Sunday May 19, 2024

An Independent Progressive Media Outlet

News Feeds:
Gov. Evers Celebrates Hmong Heritage Month PDF Print E-mail
Written by GOV Press Wisconsin   
Thursday, 04 April 2024 12:51

asian-american-pacific-islander-lamagSigns Bipartisan Bill Adding Hmong and Asian American Histories to K-12 School Curriculum.

WAUSAU — Gov. Tony Evers today celebrated Hmong Heritage Month by signing new, bipartisan legislation, Assembly Bill 232, now 2023 Wisconsin Act 266, requiring schools to include education on the contributions and history of Hmong Americans and Asian Americans in Wisconsin.

tony-evers“The Hmong and Asian American communities are a critical part of our state’s history, culture, economy, and our future. It’s important that we celebrate our shared histories and honor the people who help make Wisconsin the state it is today,” said Gov. Evers. “I’ve been proud to sign several key pieces of bipartisan legislation into law to recognize the contributions Hmong and Asian American folks have made to our state and our country, and this bill builds upon those efforts, ensuring the histories and stories of Hmong and Asian American communities are part of state curriculum for future generations.”

Current law requires Wisconsin K-12 schools to teach Black American, Hispanic American, and Native American history. Act 266 adds Hmong and Asian American histories to this required curriculum, promoting greater awareness and understanding among Wisconsin students of the histories, cultures, and traditions of these diverse communities in Wisconsin. Gov. Evers has also proclaimed April Hmong Heritage Month in accordance with national observances. The governor’s proclamation can be found here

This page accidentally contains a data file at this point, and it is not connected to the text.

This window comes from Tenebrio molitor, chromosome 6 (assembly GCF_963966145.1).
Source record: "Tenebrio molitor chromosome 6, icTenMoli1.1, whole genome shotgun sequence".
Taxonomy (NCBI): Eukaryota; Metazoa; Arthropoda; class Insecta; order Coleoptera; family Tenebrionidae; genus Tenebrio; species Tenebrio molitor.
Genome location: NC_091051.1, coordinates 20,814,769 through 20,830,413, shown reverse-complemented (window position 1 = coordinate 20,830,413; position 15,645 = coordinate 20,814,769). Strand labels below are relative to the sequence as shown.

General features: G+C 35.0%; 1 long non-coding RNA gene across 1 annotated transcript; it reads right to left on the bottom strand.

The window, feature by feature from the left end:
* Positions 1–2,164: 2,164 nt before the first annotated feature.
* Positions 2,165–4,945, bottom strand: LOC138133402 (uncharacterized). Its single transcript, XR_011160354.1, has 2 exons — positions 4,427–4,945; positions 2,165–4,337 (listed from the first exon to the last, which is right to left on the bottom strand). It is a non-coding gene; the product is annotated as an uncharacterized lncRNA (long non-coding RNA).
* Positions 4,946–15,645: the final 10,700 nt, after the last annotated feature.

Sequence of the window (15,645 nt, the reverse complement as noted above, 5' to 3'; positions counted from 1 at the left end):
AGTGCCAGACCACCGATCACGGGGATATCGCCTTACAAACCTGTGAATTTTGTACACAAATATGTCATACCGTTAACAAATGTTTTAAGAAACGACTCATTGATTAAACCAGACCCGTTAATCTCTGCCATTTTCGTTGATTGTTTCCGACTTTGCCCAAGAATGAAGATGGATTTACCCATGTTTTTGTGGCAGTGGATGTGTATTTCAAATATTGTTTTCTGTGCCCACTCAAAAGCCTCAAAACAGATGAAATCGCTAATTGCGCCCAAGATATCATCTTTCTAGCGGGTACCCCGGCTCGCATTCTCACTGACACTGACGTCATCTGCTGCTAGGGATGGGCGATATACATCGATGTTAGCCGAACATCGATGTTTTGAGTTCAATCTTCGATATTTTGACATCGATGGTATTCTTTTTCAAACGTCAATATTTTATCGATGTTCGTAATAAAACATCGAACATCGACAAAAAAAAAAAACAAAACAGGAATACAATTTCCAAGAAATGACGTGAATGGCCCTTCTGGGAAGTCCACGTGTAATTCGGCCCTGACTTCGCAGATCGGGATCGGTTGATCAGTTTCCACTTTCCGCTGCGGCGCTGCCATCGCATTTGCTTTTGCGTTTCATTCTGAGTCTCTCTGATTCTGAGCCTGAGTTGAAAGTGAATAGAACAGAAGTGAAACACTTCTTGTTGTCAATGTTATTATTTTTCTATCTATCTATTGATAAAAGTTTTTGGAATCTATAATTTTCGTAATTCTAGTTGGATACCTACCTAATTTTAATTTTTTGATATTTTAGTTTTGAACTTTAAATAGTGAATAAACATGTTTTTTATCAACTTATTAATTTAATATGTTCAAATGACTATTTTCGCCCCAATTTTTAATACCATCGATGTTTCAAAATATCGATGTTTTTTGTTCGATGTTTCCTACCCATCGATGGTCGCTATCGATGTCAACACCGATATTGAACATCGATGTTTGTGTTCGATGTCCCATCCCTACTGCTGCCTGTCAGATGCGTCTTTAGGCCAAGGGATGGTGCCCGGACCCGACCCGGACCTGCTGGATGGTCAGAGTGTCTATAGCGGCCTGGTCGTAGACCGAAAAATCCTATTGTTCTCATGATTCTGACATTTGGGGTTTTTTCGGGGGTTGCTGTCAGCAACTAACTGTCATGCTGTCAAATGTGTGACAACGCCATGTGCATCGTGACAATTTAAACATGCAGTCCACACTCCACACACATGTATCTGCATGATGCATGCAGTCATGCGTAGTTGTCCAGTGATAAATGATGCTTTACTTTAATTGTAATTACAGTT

hmong-lao-veterans-saluteOn May 14, 2021, Gov. Evers signed 2021 Wisconsin Act 31, designating May 14 as Hmong-Lao Veterans Day in Wisconsin, and each year since, the governor has used the opportunity to honor Hmong-Lao veterans in Wisconsin for their service and sacrifice, recognize their accomplishments, and encourage schools to include their military service in discussions and curriculums surrounding the Vietnam War. During the Vietnam War, thousands of Hmong-Lao people courageously fought alongside the United States and, following the end of the war, faced harsh retribution from the Vietnamese and Lao governments for their service. Many Hmong-Lao soldiers and their families were ultimately forced to flee their homes and later resettled in communities throughout the United States, including in Wisconsin. 

Additionally, on March 22, 2024, Gov. Evers signed Wisconsin Act 205, which ensures Hmong veterans can have veteran status on their driver’s license or ID by adding to the definition of “veteran” any person who was admitted to the United States under the Hmong Veterans’ Naturalization Act.

Today, Wisconsin is home to the third-largest Hmong population in the United States. The vibrant and distinct cultures of Hmong and Asian American communities in Wisconsin—from families who have lived in Wisconsin for generations to recent immigrants and refugees—are a fundamental part of the state’s identity. Members of Wisconsin’s Hmong and Asian American communities have greatly contributed to the state’s rich history, culture, economy, and tradition of public service, and Act 266 works to ensure the stories and significant histories of these communities are preserved and taught for generations to come.

Assembly Bill 232, now 2023 Wisconsin Act 266:

  • Adds Hmong Americans and Asian Americans to the list of groups for which school boards must provide students with an understanding of human relations.
Tweet With Us:


Copyright © 2024. Green Bay Progressive. Designed by